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I'm currently porting a software from 32 to 64-bits using Visual Studio 2008 and I'm encountering an issue regarding fread which causes a segfault when called:

Here is a code sample reproducing this issue:

void somefunction(std::string filepath)
{
    FILE* myfile = fopen(filepath.c_str(),"rb"); // returns a valid handle
    if (myfile)
    {
        char* buffer = new char[BUFFER_SIZE+1];
        memset(buffer,0,BUFFER_SIZE+1);
        fread(buffer,1,BUFFER_SIZE,myfile); // segfault happens here
        fclose(f);
    }
}

GetError and ferror do not report any error and the file can be read when compiling for 32-bits. It always triggers a segfault when entering fread on 64-bits though.

I've tried several other file reading methods (with ifstream and Qt's QFile) and they work.

Unfortunately, fread is used in many other places in the code and I would like to know if there is something peculiar with its implementation for VS2008 64-bit before changing every bit of code that uses it.

Thanks in advance.

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Can you confirm this sample from MSDN (adapted to actually be C) does not work on your system? Also, you're not checking the return value of fread. And you don't need to allocate the buffer with new. Just do char buffer[BUFFER_SIZE+1]; –  rubenvb Apr 9 '14 at 8:03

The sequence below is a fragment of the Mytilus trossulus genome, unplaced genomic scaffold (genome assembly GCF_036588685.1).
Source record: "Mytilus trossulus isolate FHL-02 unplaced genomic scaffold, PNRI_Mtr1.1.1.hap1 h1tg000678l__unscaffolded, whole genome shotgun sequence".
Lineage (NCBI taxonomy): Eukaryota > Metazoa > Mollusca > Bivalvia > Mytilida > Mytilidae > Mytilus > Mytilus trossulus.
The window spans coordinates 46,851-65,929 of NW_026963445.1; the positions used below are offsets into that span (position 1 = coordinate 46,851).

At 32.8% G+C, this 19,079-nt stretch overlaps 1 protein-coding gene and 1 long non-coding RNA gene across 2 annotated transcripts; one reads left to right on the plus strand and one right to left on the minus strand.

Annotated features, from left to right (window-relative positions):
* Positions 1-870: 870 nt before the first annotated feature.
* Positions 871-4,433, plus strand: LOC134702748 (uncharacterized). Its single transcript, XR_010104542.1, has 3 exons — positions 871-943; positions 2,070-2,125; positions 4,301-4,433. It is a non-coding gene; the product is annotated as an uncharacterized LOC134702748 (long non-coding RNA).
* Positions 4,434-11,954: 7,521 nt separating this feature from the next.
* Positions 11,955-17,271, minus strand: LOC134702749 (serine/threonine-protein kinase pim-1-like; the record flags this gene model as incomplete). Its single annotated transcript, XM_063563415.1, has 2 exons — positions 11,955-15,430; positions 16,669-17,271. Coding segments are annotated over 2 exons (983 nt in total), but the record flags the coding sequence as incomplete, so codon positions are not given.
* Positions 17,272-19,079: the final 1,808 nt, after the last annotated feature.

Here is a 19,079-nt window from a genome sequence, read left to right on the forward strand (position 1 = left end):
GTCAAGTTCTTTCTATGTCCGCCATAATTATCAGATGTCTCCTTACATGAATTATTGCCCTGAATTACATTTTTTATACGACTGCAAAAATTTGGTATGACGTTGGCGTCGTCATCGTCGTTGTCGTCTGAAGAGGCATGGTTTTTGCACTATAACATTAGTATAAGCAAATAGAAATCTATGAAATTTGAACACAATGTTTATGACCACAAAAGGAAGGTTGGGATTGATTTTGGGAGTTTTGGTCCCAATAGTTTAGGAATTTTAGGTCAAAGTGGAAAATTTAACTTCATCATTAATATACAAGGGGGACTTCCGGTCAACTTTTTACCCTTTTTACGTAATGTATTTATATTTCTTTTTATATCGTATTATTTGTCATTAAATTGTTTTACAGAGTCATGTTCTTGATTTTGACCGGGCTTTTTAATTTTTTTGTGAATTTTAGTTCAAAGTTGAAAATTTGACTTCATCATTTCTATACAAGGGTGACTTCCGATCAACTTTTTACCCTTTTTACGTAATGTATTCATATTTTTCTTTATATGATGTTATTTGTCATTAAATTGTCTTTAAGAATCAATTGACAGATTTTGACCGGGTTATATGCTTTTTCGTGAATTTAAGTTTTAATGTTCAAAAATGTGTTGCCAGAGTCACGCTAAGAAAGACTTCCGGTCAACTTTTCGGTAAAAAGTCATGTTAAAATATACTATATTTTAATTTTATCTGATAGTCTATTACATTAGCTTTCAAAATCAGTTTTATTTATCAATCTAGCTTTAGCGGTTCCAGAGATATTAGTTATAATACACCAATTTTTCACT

Don't see anything wrong in this function itself. Are you sure you're not clobbering something in a different function, and it just happens to crash in this one? [Or your example may be too simplified?] –  Mats Petersson Apr 9 '14 at 8:09
    
I've identified this issue in various areas, everytime fread being the culprit. As this code is part of a closed-source product, I'm unfortunately not able to show larger code samples :/ In addition, changing the fread call with ifstream fixes the problem, so I'm guessing this is really coming from fread. –  Auliyaa Apr 9 '14 at 8:12

1 Answer 1

Ok guys I think I figured it out.

Seems this issue was related with msvcrt linking on Debug mode.

The fread call was located inside a library linked against msvcrtd.lib while the executable from where the error was raised was linked against msvcrt.

I'm kind of surprised this was only causing issues with fread. Are the libc symbols located inside msvcrt under Windows ?

Anyway, I'm currently cleaning my link flags. Sorry not to have been able to post a more detailed code sample. We are working under very strict NDAs and I did not excpect this to be related to the link flags ^^'

share|improve this answer
    
msvcrt reads MicroSoft Visual C Run-Time. So yes, msvcrt (and the compiler-version specific msvcr* are "libc". –  rubenvb Apr 9 '14 at 9:19

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